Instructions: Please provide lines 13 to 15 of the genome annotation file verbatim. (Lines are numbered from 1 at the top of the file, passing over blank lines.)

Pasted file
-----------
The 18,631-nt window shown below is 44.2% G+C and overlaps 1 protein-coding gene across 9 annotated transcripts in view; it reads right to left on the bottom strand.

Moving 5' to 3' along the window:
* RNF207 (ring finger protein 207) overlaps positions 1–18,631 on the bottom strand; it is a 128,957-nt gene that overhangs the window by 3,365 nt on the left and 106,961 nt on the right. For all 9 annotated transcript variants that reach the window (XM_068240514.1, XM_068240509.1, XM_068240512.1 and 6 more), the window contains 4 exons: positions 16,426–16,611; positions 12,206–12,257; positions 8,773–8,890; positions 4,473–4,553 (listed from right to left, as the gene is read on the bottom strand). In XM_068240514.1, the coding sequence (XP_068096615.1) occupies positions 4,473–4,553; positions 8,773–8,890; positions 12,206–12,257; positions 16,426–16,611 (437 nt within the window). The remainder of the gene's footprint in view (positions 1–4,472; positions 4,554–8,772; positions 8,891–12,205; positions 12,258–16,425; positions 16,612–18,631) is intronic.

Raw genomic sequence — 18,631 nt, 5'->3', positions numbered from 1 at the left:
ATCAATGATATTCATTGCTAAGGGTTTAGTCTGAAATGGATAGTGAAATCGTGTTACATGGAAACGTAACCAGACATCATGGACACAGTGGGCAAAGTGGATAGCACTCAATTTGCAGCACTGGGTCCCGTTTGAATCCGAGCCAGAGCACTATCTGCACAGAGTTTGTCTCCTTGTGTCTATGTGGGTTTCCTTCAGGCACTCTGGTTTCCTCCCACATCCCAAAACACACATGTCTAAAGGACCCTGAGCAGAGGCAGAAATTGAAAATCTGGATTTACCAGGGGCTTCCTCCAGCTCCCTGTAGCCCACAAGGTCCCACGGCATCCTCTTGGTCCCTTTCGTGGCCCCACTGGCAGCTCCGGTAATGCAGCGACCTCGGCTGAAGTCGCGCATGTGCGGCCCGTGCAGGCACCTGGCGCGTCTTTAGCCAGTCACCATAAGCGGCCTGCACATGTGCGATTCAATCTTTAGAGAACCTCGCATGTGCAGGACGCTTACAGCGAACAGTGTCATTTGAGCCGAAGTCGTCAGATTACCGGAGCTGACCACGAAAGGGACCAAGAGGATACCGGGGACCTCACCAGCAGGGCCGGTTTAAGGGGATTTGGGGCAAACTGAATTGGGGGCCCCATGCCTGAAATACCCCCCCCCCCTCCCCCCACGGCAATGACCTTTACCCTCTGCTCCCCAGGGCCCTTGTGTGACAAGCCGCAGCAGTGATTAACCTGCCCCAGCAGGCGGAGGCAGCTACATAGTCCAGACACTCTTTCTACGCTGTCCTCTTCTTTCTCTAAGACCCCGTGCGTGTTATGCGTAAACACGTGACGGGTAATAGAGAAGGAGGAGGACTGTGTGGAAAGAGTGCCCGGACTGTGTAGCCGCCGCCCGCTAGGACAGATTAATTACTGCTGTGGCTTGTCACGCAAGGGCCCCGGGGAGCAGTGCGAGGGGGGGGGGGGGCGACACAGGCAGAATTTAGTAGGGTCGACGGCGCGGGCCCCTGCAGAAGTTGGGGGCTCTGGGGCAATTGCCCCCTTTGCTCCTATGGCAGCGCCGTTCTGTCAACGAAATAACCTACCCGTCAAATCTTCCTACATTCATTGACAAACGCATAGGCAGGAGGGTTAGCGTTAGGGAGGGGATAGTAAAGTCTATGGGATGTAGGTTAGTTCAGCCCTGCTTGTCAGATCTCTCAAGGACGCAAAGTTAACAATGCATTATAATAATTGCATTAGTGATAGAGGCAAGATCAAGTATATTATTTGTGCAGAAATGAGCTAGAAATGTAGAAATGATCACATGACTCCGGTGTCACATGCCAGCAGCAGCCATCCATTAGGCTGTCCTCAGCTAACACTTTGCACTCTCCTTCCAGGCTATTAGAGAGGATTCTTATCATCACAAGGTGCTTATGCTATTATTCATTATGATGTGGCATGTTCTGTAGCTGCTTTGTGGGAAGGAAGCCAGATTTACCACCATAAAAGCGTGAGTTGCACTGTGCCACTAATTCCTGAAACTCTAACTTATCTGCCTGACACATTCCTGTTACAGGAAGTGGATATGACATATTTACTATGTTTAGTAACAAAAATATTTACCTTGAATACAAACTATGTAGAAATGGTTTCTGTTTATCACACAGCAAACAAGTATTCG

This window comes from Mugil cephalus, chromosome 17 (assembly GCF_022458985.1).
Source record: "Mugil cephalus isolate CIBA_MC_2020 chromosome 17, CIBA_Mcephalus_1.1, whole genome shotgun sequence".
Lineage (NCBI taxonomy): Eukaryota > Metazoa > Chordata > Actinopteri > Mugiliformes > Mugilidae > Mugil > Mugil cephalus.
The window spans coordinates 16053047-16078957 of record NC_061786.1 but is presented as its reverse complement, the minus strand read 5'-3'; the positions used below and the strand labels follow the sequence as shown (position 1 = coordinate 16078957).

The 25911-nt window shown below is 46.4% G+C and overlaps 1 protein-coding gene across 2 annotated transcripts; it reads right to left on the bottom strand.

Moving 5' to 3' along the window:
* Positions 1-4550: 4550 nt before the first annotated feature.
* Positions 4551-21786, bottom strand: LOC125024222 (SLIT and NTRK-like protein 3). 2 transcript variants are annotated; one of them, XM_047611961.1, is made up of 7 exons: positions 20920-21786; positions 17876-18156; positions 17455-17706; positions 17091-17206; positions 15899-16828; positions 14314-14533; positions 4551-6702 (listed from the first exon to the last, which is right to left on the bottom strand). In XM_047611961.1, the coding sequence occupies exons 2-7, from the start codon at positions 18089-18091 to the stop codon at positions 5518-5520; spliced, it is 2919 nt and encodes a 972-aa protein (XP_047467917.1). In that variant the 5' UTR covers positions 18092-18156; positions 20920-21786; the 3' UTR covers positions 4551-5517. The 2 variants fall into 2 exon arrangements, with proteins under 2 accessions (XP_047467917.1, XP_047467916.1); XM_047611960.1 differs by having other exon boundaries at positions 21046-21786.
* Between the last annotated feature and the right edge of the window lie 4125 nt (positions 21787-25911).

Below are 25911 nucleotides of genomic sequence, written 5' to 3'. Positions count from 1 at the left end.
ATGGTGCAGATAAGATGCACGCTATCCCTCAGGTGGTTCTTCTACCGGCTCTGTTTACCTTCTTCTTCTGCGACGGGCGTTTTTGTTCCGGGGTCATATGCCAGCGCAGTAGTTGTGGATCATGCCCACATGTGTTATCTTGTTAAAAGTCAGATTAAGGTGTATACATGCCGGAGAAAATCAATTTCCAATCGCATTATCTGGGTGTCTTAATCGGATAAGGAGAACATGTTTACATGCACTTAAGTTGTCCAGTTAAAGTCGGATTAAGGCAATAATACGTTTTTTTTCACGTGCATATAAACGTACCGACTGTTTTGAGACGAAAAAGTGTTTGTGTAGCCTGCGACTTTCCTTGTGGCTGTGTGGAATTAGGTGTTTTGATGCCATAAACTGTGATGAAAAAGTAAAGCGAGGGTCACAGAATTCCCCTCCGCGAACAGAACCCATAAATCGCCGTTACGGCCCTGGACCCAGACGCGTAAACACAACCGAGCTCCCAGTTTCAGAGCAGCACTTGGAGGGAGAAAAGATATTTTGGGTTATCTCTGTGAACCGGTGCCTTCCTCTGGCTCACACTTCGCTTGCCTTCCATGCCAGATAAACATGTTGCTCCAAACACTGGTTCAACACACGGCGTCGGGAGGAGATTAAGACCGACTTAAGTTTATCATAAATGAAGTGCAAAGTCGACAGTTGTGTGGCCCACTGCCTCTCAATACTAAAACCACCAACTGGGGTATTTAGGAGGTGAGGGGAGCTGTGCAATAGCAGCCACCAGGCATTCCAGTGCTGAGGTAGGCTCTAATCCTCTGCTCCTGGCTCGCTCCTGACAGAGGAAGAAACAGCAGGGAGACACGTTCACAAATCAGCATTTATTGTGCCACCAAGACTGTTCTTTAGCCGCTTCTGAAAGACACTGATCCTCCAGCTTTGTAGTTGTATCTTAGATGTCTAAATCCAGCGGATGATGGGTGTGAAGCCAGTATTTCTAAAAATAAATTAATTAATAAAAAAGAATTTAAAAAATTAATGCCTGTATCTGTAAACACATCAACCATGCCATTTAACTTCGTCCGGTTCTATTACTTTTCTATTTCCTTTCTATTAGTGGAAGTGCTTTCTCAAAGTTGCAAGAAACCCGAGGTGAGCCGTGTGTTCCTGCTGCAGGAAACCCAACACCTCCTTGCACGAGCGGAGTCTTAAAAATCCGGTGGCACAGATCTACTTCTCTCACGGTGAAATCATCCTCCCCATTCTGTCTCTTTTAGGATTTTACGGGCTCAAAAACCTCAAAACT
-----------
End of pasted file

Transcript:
* Positions 4551-21786, bottom strand: LOC125024222 (SLIT and NTRK-like protein 3). 2 transcript variants are annotated; one of them, XM_047611961.1, is made up of 7 exons: positions 20920-21786; positions 17876-18156; positions 17455-17706; positions 17091-17206; positions 15899-16828; positions 14314-14533; positions 4551-6702 (listed from the first exon to the last, which is right to left on the bottom strand). In XM_047611961.1, the coding sequence occupies exons 2-7, from the start codon at positions 18089-18091 to the stop codon at positions 5518-5520; spliced, it is 2919 nt and encodes a 972-aa protein (XP_047467917.1). In that variant the 5' UTR covers positions 18092-18156; positions 20920-21786; the 3' UTR covers positions 4551-5517. The 2 variants fall into 2 exon arrangements, with proteins under 2 accessions (XP_047467917.1, XP_047467916.1); XM_047611960.1 differs by having other exon boundaries at positions 21046-21786.
* Between the last annotated feature and the right edge of the window lie 4125 nt (positions 21787-25911).

Below are 25911 nucleotides of genomic sequence, written 5' to 3'. Positions count from 1 at the left end.